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Krispy Creme Poets

The memory of last Saturday feels foggy, eerie. Did it really happen?

Lots of glazed donuts (one dollar each). The Krispy Creme poetry tent was a wierd revival type setting.

Galway Kinnell read next tent to Maya Angelou (the official poet of Krispy Creme)? I was most excited to see his new G4 titanium powerbook. He wasn't sure how to use it. He had some assistance from a beautiful woman with long blond hair and a muscle man who runs some writing programme in Prague (they were both poets from the audience). The muscleman scrolled and the beautiful woman held the titanium G4 Powerbook.

Check out the pics taken by my friend Ezra (the very Ezra of Backwards City):


Richard jackson also read. He's created/creating a bridge between Slovenian and American poetry.


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I think this is from The Nortre Dame review, but I found it via goofle (I mean google).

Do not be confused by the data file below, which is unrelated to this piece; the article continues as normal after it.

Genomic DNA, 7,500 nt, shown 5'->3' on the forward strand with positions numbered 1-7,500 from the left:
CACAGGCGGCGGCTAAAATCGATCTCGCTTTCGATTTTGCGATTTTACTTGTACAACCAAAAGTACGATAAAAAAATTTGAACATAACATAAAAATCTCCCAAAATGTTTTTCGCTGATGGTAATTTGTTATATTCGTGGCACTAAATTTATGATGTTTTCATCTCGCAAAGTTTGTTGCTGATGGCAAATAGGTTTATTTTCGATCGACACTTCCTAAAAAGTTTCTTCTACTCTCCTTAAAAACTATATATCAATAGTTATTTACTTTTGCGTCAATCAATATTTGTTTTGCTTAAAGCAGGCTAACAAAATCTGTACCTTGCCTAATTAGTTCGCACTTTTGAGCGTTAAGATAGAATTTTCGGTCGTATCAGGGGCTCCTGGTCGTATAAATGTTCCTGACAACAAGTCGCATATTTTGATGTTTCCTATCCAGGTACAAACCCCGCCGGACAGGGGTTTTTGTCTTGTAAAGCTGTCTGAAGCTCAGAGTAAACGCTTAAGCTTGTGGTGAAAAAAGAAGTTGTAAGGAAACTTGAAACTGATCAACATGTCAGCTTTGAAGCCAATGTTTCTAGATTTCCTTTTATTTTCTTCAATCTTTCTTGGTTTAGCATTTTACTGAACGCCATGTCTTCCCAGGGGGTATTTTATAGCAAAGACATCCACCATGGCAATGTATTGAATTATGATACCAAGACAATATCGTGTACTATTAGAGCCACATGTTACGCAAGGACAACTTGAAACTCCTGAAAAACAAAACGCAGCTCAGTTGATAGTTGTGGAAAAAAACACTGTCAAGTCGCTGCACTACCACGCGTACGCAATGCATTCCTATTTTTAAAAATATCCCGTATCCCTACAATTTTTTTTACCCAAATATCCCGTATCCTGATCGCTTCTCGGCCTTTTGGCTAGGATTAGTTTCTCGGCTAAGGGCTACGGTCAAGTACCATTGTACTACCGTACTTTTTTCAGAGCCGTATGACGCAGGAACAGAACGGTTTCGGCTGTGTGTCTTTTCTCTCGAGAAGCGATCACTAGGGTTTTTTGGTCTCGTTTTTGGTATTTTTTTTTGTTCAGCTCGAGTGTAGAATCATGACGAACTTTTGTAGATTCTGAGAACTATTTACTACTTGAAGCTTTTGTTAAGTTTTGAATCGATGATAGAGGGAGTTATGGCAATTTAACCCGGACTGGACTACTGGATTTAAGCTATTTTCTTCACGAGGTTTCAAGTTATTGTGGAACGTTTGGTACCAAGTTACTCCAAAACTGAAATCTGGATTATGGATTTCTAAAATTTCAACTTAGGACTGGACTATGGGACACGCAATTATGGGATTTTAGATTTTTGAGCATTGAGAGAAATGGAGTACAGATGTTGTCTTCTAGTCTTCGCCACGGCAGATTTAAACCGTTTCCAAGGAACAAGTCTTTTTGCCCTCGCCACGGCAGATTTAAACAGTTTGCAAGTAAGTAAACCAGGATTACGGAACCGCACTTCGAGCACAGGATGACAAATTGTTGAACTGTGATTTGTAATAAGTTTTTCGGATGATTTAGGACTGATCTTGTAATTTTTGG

Another Ireland: Part Two
Maurice Scully, The Basic Colours. Durham, UK: Pig Press, 1994.
Geoffrey Squires, Landscapes and Silences. Dublin: New Writers' Press, 1996.
Catherine Walsh, Idir Eatortha and Making Tents. London: Invisible Books, 1996.

By Robert Archambeau

I began the first half of this article (Notre Dame Review #4) by mentioning some of the limits to the legendary hospitality Ireland has shown to its poets. If you arrive in Ireland from any point of departure outside of Eastern Europe, you will indeed find a public far more willing than the one you left behind to grant poets the recognition all but the most ascetic secretly crave. However, this hospitality has never extended to Irish poets w…